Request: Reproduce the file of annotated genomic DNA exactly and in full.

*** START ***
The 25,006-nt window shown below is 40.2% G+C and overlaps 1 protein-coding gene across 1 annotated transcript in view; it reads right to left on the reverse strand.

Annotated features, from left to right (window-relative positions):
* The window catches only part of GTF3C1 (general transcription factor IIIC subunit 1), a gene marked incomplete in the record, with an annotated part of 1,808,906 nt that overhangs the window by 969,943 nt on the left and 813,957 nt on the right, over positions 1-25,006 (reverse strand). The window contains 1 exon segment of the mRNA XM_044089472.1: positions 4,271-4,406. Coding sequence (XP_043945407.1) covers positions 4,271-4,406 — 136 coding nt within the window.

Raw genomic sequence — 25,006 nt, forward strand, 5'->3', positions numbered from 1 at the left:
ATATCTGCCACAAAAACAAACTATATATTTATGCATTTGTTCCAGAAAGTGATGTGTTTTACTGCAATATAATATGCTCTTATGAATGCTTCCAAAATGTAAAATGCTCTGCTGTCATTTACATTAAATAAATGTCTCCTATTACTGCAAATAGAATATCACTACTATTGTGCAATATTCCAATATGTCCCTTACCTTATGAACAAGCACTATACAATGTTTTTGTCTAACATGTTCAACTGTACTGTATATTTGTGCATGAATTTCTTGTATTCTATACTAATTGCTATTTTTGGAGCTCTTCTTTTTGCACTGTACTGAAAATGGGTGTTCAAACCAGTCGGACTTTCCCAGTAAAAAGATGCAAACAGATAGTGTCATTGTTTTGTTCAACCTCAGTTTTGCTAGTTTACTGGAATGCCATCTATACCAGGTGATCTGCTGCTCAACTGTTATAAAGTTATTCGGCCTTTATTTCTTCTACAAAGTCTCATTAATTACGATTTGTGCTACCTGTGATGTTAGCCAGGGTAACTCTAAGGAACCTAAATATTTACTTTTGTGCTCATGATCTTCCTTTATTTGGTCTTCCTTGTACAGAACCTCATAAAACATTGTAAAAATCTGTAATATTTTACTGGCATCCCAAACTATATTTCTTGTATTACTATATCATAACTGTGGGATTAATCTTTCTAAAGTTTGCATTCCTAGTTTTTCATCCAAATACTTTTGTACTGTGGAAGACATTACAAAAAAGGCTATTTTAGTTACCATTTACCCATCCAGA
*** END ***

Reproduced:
The 25,006-nt window shown below is 40.2% G+C and overlaps 1 protein-coding gene across 1 annotated transcript in view; it reads right to left on the reverse strand.

Annotated features, from left to right (window-relative positions):
* The window catches only part of GTF3C1 (general transcription factor IIIC subunit 1), a gene marked incomplete in the record, with an annotated part of 1,808,906 nt that overhangs the window by 969,943 nt on the left and 813,957 nt on the right, over positions 1-25,006 (reverse strand). The window contains 1 exon segment of the mRNA XM_044089472.1: positions 4,271-4,406. Coding sequence (XP_043945407.1) covers positions 4,271-4,406 — 136 coding nt within the window.

Raw genomic sequence — 25,006 nt, forward strand, 5'->3', positions numbered from 1 at the left:
ATATCTGCCACAAAAACAAACTATATATTTATGCATTTGTTCCAGAAAGTGATGTGTTTTACTGCAATATAATATGCTCTTATGAATGCTTCCAAAATGTAAAATGCTCTGCTGTCATTTACATTAAATAAATGTCTCCTATTACTGCAAATAGAATATCACTACTATTGTGCAATATTCCAATATGTCCCTTACCTTATGAACAAGCACTATACAATGTTTTTGTCTAACATGTTCAACTGTACTGTATATTTGTGCATGAATTTCTTGTATTCTATACTAATTGCTATTTTTGGAGCTCTTCTTTTTGCACTGTACTGAAAATGGGTGTTCAAACCAGTCGGACTTTCCCAGTAAAAAGATGCAAACAGATAGTGTCATTGTTTTGTTCAACCTCAGTTTTGCTAGTTTACTGGAATGCCATCTATACCAGGTGATCTGCTGCTCAACTGTTATAAAGTTATTCGGCCTTTATTTCTTCTACAAAGTCTCATTAATTACGATTTGTGCTACCTGTGATGTTAGCCAGGGTAACTCTAAGGAACCTAAATATTTACTTTTGTGCTCATGATCTTCCTTTATTTGGTCTTCCTTGTACAGAACCTCATAAAACATTGTAAAAATCTGTAATATTTTACTGGCATCCCAAACTATATTTCTTGTATTACTATATCATAACTGTGGGATTAATCTTTCTAAAGTTTGCATTCCTAGTTTTTCATCCAAATACTTTTGTACTGTGGAAGACATTACAAAAAAGGCTATTTTAGTTACCATTTACCCATCCAGA